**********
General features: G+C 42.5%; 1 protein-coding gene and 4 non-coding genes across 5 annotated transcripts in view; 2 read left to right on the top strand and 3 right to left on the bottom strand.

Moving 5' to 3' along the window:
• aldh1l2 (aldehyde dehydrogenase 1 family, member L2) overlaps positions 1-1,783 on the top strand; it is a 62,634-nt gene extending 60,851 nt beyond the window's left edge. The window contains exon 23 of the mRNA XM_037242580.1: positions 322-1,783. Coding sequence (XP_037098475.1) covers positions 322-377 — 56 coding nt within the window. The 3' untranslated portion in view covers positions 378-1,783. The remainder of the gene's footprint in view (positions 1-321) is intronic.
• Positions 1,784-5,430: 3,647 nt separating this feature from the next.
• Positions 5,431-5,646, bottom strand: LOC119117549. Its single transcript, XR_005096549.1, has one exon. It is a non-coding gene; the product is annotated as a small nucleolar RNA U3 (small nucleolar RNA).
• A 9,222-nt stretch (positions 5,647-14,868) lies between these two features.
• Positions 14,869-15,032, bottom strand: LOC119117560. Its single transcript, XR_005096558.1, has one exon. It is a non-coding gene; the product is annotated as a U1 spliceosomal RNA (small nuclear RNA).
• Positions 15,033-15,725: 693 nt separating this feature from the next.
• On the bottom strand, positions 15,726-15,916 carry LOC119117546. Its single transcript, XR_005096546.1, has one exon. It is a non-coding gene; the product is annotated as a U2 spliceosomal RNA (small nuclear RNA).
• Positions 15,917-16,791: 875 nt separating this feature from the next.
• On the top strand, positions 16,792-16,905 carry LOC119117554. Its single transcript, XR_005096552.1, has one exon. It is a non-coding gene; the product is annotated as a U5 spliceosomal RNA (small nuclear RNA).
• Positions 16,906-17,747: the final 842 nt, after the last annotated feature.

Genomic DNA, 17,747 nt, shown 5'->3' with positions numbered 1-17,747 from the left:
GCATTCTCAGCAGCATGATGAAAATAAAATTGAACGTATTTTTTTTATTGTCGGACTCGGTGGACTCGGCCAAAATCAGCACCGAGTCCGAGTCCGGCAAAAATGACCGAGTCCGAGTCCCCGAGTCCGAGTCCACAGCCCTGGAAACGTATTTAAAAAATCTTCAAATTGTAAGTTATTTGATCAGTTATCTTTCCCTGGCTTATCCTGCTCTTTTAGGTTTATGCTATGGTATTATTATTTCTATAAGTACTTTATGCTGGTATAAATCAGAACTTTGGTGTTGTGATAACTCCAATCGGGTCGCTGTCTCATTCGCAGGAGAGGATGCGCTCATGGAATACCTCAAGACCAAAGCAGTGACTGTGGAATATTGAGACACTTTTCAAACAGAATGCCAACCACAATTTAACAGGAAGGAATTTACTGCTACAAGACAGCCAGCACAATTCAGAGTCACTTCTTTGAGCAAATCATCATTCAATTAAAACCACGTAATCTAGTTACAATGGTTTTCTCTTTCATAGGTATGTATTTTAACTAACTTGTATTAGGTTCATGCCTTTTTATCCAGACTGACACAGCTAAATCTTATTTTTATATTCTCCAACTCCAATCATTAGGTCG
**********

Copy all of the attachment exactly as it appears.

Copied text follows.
General features: G+C 42.5%; 1 protein-coding gene and 4 non-coding genes across 5 annotated transcripts in view; 2 read left to right on the top strand and 3 right to left on the bottom strand.

Moving 5' to 3' along the window:
• aldh1l2 (aldehyde dehydrogenase 1 family, member L2) overlaps positions 1-1,783 on the top strand; it is a 62,634-nt gene extending 60,851 nt beyond the window's left edge. The window contains exon 23 of the mRNA XM_037242580.1: positions 322-1,783. Coding sequence (XP_037098475.1) covers positions 322-377 — 56 coding nt within the window. The 3' untranslated portion in view covers positions 378-1,783. The remainder of the gene's footprint in view (positions 1-321) is intronic.
• Positions 1,784-5,430: 3,647 nt separating this feature from the next.
• Positions 5,431-5,646, bottom strand: LOC119117549. Its single transcript, XR_005096549.1, has one exon. It is a non-coding gene; the product is annotated as a small nucleolar RNA U3 (small nucleolar RNA).
• A 9,222-nt stretch (positions 5,647-14,868) lies between these two features.
• Positions 14,869-15,032, bottom strand: LOC119117560. Its single transcript, XR_005096558.1, has one exon. It is a non-coding gene; the product is annotated as a U1 spliceosomal RNA (small nuclear RNA).
• Positions 15,033-15,725: 693 nt separating this feature from the next.
• On the bottom strand, positions 15,726-15,916 carry LOC119117546. Its single transcript, XR_005096546.1, has one exon. It is a non-coding gene; the product is annotated as a U2 spliceosomal RNA (small nuclear RNA).
• Positions 15,917-16,791: 875 nt separating this feature from the next.
• On the top strand, positions 16,792-16,905 carry LOC119117554. Its single transcript, XR_005096552.1, has one exon. It is a non-coding gene; the product is annotated as a U5 spliceosomal RNA (small nuclear RNA).
• Positions 16,906-17,747: the final 842 nt, after the last annotated feature.

Genomic DNA, 17,747 nt, shown 5'->3' with positions numbered 1-17,747 from the left:
GCATTCTCAGCAGCATGATGAAAATAAAATTGAACGTATTTTTTTTATTGTCGGACTCGGTGGACTCGGCCAAAATCAGCACCGAGTCCGAGTCCGGCAAAAATGACCGAGTCCGAGTCCCCGAGTCCGAGTCCACAGCCCTGGAAACGTATTTAAAAAATCTTCAAATTGTAAGTTATTTGATCAGTTATCTTTCCCTGGCTTATCCTGCTCTTTTAGGTTTATGCTATGGTATTATTATTTCTATAAGTACTTTATGCTGGTATAAATCAGAACTTTGGTGTTGTGATAACTCCAATCGGGTCGCTGTCTCATTCGCAGGAGAGGATGCGCTCATGGAATACCTCAAGACCAAAGCAGTGACTGTGGAATATTGAGACACTTTTCAAACAGAATGCCAACCACAATTTAACAGGAAGGAATTTACTGCTACAAGACAGCCAGCACAATTCAGAGTCACTTCTTTGAGCAAATCATCATTCAATTAAAACCACGTAATCTAGTTACAATGGTTTTCTCTTTCATAGGTATGTATTTTAACTAACTTGTATTAGGTTCATGCCTTTTTATCCAGACTGACACAGCTAAATCTTATTTTTATATTCTCCAACTCCAATCATTAGGTCG